Targa Rally: The Fast and the Noisy
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Damian O'Carroll samples a stage of this year's Targa New Zealand
Racing Ray Williams twitches in his seat when he catches sight of a brief flash of white car between hills on the road ahead.
“Is that Murph?” he asks, as I sit grinning in the passenger seat of the feral little Renault Megane RS 265 belting down a tightly winding back-country road south of Otorohanga, deep in the heart of the King Country.
Yes, I tell him, that was the HSV GTS being driven by Kiwi V8 star Greg Murphy that had left the stage start several minutes before us.
Instantly the pace increases. “Oh, I gotta catch him,” Williams cackles. “You don’t mind, do you?”
Why would I? It isn’t every day you get to be on New Zealand roads with no one coming the other way and no chance of getting ticketed by the constabulary.
And that is the beauty of Targa New Zealand.
It is called the ultimate road race and for 20 years the Targa has been just that. While there are always a number of smaller Targa events during the year, the week-long blast down the North Island (and occasionally, the South Island) is the year’s highlight for all involved.
The frantic atmosphere and sense of camaraderie that envelops the full-noise travelling circus of speed is addictive and keeps people coming back.
Take, for example, the man I am sitting next to. Williams has taken part in almost every Targa since its beginnings, first as a competitor, lately as an official driving various cars.
“I love meeting people, I love driving New Zealand roads with no one coming the other way,” he says.
“The biggest thing is we are allowed to go fast on the open roads, like we used to. When I was a kid growing up, New Zealand was empty, the roads were empty and there were no such things as radar guns.”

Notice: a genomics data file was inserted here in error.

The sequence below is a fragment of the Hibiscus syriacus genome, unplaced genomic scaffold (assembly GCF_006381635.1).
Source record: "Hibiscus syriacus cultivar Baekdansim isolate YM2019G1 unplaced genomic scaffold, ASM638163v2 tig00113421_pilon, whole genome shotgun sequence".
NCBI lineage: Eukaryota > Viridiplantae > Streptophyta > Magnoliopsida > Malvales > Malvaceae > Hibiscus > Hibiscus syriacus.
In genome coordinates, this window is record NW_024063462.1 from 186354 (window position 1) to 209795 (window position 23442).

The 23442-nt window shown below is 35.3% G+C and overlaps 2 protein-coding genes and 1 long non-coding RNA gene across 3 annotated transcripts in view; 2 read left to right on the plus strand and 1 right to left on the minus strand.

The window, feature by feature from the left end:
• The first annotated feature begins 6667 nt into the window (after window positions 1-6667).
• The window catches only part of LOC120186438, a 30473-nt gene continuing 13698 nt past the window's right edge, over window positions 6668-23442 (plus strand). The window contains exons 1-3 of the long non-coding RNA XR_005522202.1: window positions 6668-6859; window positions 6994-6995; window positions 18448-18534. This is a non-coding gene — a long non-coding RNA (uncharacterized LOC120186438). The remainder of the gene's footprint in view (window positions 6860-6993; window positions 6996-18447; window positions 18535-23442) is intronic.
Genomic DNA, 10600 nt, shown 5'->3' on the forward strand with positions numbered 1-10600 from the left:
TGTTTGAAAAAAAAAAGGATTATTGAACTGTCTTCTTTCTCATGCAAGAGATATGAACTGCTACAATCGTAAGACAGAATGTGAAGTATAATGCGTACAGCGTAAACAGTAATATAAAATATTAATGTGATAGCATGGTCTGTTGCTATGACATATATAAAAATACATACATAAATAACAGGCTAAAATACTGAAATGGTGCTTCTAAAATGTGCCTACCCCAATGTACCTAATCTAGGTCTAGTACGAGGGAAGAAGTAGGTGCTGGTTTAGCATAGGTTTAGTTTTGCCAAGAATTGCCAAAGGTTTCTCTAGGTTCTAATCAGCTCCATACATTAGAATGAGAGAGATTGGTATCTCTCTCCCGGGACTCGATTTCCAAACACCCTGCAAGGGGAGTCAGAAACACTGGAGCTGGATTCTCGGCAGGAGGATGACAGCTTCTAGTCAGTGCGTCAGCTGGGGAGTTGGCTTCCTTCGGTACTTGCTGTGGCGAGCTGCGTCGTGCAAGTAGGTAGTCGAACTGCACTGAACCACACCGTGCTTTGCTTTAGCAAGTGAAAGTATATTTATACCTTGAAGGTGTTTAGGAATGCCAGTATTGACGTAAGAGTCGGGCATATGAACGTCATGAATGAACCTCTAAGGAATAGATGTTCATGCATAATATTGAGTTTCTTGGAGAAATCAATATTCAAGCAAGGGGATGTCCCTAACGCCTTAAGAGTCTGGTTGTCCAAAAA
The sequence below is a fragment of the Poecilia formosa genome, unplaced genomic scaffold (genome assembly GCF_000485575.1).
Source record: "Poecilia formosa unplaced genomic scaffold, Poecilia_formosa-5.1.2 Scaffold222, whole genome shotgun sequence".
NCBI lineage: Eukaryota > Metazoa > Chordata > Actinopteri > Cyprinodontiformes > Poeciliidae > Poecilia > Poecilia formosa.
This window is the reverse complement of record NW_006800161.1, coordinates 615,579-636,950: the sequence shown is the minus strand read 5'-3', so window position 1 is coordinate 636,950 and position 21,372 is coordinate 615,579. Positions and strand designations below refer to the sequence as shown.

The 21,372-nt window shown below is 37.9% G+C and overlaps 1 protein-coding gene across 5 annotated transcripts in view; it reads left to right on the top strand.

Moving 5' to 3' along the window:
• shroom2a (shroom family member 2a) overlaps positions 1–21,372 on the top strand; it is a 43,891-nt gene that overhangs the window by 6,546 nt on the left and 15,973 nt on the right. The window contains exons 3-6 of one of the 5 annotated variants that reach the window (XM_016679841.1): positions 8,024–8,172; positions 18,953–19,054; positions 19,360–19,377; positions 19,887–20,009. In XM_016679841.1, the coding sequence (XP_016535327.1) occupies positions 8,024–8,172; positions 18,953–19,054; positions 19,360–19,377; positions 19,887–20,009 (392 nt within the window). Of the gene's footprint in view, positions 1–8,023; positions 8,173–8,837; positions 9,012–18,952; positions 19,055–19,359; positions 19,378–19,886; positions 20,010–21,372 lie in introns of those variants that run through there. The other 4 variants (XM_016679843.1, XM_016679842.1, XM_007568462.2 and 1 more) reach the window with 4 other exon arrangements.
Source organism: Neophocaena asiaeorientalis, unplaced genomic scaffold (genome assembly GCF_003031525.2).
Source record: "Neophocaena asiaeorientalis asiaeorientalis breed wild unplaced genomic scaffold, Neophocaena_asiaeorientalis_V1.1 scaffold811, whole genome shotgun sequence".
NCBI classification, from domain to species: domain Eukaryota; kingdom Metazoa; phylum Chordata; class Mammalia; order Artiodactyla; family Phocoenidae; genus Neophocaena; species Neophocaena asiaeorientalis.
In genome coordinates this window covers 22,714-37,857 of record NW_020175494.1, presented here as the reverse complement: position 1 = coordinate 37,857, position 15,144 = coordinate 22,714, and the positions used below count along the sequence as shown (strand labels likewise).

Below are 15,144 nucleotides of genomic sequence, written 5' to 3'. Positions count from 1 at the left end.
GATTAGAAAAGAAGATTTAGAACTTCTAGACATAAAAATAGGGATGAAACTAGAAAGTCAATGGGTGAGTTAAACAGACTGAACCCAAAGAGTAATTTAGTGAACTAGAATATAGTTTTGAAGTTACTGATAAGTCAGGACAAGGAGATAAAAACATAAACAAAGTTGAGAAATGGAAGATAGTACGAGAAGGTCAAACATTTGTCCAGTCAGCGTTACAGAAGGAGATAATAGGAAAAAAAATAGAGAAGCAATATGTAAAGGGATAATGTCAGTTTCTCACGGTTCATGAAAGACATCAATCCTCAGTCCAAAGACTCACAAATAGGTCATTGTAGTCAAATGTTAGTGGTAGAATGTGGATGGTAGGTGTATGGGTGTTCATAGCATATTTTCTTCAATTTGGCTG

For a man about to turn 70, Williams has plenty of speed left in him. He has been racing for 50 years and shows no signs of giving up.
“I didn’t start young. I waited until I sold a house and had some money before I started racing,” he tells me at a service stop in Otorohanga.
“Right now I’m still racing in the 2K Cup — right back to the grass roots.”
For the Targa, however, Williams is in something a bit quicker than a 2K Cup car — the Renault hot hatch in which he takes special guests (and not-so-special journalists) through the closed stages, a similar role to Murphy in the HSV.
Now, while I am an unashamed fan of hot hatches in general, the mental Megane is one of my favourites. Not being in the driver’s seat is an interesting experience.
Fabulously fast and tenacious in its grip, it is easy to see why the little Renault is the fastest FWD production car around the Nurburgring. A fact that Williams is making the most of as he closes down on the big white HSV. We catch him, and Murphy breaks open the Big Book of Racing Driver Excuses, but it is obvious he is enjoying his first Targa experience.
Just as Williams is enjoying his 20th. And that is exactly what the Targa is all about, regardless of whether you are competing, or taking part in the untimed, non-competitive Targa Tour, an official or spectating.
The Targa is fun. Very fast, very noisy fun, but that is the best kind.
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